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Army aviation suite adapted for Marine Huey: Naval Research Laboratory uses existing technology to develop command post.

The Marine Corps plans to field a lighter, smaller version of the Army's new airborne command post. A suite of digital radios and computers would be installed on Huey helicopters to replace outdated Vietnam-era consoles.

A prototype of the system--called the improved airborne command and control capability (IAC3)--recently passed a critical design review and continues to be tested at the Naval Research Laboratory, in Washington, D.C. The NRL was the original designer of the Army's helicopter-based command post, called the A2C2S (Army airborne command and control system). The host platform for the A2C2S is the UH-60L Blackhawk.

The Marines, however, were not interested in the A2C2S, because that system requires a dedicated helicopter platform to serve in that role. Instead, the Marines wanted a removable bolt-in kit that could be installed by Marine mechanics on any Huey, right on the flight line. With a small inventory of Hueys (about 107), the Corps is reluctant to assign any of them as dedicated airborne command posts, officials said.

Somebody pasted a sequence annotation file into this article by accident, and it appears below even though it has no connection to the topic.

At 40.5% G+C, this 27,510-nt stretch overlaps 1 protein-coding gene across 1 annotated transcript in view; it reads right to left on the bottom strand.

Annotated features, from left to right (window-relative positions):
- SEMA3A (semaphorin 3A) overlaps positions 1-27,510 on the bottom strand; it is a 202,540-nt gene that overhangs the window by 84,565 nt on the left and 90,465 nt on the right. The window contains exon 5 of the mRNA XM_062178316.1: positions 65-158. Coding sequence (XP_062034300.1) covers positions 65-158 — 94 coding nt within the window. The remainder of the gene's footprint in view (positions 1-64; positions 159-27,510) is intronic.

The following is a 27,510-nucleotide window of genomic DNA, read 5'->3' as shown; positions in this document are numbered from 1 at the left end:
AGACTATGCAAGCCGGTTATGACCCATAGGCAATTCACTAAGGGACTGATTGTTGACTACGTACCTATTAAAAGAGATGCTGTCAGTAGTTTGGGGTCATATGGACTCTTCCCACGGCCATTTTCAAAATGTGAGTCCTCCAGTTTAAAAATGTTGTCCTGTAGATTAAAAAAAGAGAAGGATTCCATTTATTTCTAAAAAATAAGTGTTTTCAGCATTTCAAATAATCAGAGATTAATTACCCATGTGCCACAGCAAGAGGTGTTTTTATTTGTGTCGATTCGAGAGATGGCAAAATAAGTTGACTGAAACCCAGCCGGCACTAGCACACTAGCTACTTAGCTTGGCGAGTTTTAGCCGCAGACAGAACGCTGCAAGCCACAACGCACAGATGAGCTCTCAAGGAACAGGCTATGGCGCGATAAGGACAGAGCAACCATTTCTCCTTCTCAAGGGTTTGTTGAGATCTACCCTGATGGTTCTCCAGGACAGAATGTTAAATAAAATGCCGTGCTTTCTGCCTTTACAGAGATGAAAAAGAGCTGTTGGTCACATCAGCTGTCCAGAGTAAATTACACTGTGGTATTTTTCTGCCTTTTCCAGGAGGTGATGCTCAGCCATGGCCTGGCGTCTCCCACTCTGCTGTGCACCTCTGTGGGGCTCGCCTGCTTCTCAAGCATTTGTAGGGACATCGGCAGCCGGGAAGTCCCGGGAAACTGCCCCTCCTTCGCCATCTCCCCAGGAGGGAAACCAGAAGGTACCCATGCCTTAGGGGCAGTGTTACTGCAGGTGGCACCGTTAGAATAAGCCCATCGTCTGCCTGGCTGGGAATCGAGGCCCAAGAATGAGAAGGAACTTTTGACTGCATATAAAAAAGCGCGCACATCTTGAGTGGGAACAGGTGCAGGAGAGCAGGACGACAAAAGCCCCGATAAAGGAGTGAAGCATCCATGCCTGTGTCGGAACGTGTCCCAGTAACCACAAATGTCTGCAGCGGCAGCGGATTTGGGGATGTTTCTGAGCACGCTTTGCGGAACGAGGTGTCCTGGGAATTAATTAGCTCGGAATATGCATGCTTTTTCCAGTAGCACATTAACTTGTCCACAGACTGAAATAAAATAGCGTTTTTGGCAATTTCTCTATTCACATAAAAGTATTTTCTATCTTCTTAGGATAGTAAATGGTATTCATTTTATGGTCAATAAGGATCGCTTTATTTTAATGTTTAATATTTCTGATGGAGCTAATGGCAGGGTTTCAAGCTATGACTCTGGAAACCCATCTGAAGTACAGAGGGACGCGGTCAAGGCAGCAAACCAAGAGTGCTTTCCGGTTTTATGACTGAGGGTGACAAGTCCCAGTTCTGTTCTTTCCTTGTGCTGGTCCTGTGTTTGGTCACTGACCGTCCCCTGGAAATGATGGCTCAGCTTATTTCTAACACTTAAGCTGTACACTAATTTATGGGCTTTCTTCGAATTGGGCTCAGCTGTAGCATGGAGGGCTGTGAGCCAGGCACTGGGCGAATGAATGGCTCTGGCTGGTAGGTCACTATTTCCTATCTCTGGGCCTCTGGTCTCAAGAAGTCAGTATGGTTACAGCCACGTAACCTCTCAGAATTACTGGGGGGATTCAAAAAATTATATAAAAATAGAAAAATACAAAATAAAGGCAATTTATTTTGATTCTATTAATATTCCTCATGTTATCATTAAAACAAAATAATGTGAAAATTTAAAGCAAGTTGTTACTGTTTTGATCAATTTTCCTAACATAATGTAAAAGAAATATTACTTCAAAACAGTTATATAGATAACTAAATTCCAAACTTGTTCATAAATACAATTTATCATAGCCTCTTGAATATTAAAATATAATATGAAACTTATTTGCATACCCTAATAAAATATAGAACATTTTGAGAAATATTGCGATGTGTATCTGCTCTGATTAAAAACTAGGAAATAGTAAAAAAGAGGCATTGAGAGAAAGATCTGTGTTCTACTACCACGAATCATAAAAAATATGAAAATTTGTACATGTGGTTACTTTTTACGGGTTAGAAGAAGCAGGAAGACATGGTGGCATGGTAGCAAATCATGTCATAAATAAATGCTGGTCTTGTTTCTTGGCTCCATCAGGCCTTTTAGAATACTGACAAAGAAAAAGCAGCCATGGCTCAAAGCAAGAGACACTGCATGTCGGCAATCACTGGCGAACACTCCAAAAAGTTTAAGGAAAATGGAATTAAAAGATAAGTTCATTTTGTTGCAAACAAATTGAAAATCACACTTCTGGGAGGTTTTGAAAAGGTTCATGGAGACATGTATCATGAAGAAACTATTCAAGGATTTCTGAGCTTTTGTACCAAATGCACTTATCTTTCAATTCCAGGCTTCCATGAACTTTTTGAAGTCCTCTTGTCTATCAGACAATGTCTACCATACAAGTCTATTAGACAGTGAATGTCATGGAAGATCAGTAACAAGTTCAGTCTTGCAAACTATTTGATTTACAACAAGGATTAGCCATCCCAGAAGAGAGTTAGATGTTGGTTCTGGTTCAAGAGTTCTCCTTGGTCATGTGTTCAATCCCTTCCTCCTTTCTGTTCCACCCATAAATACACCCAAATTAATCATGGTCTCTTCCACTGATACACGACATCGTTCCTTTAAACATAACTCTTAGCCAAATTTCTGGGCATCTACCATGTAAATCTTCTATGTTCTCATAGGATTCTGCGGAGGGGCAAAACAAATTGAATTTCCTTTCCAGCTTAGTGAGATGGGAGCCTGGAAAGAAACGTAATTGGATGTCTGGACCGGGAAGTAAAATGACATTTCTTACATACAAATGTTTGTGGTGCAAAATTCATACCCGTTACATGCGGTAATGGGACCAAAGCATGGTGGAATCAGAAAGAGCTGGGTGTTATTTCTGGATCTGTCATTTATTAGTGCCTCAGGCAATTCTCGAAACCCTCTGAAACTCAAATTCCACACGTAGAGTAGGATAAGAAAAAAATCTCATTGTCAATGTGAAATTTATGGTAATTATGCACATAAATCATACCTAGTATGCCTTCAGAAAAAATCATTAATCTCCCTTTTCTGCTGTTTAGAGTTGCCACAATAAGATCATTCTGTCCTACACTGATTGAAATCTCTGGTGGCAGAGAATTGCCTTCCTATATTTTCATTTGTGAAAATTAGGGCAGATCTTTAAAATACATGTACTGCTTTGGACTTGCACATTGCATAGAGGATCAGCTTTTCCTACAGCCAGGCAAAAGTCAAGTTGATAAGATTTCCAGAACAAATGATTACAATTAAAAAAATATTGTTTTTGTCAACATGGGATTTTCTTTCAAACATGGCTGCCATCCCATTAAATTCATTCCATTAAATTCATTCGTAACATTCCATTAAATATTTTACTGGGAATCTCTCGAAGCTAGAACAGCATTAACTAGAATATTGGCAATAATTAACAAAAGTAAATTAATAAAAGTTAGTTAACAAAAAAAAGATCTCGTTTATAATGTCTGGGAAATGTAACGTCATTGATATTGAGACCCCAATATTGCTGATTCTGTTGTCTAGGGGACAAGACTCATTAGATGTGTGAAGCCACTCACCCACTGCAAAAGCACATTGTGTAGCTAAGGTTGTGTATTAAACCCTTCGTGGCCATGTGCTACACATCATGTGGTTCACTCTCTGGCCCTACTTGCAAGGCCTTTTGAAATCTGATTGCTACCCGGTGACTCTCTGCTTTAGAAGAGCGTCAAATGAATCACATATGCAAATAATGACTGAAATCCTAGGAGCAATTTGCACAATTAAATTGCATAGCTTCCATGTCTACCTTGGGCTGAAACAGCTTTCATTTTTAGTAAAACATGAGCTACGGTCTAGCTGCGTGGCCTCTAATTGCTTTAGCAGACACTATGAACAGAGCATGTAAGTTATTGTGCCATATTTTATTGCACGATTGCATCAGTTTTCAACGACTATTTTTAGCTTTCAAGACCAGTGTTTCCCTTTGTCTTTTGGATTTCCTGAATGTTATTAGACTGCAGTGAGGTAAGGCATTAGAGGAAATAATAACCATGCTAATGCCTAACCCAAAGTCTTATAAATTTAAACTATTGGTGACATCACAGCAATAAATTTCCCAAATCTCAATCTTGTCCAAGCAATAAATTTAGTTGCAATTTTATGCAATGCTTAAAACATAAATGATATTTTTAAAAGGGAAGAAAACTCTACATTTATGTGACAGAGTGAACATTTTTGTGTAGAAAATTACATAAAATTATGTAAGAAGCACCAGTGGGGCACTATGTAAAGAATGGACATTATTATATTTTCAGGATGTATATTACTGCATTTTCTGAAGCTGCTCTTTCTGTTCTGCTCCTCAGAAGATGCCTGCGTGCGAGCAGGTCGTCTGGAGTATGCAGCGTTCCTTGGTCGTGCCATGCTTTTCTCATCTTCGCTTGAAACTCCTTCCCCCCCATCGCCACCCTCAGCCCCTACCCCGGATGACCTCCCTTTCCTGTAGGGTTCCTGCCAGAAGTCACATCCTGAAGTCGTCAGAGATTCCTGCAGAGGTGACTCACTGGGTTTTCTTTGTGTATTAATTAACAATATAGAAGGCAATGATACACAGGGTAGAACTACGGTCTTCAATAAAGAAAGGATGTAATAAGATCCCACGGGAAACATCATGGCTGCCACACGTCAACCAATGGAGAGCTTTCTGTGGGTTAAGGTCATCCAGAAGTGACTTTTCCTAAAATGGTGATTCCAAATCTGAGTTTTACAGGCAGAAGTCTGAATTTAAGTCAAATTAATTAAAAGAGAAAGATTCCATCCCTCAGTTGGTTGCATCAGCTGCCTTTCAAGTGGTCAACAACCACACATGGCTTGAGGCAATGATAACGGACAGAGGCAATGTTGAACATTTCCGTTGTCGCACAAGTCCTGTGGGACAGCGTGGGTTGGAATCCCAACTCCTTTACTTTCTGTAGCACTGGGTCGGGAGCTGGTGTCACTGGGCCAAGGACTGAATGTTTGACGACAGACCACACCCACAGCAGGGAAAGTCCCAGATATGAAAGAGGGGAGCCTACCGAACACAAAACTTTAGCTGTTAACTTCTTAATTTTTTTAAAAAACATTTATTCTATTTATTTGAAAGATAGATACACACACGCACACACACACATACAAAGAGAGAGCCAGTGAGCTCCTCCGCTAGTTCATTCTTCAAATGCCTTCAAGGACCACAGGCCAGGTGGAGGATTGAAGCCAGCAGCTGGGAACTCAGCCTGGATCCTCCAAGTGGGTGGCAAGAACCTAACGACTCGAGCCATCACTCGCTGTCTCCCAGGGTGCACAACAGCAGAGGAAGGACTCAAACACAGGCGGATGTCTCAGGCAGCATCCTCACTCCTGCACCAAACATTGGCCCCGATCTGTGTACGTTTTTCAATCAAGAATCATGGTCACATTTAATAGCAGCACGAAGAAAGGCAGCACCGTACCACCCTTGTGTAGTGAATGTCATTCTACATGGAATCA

The weight of the A2C2S also was a problem, at about 1,500 pounds. The Marine IAC3 is expected to weigh 250 pounds.

The command-and-control console currently in the Huey, the ASC-26, was designed 30 years ago. It only provides line-of-sight voice communications, so aircrews have to rely on maps and other devices to navigate and obtain battlefield intelligence. According to an internal Marine Corps memo, the "ASC-26 is unreliable, cumbersome, and not compatible with the current generation of frequency-hopping tactical radios. It has no provisions for receiving or transmitting digital data."

Lt. Col. Lloyd Wright, coordinator of Marine Corps aviation programs, is a Huey pilot and knows first-hand how limiting it can be to fly missions when the only means of communication is a single-frequency voice radio.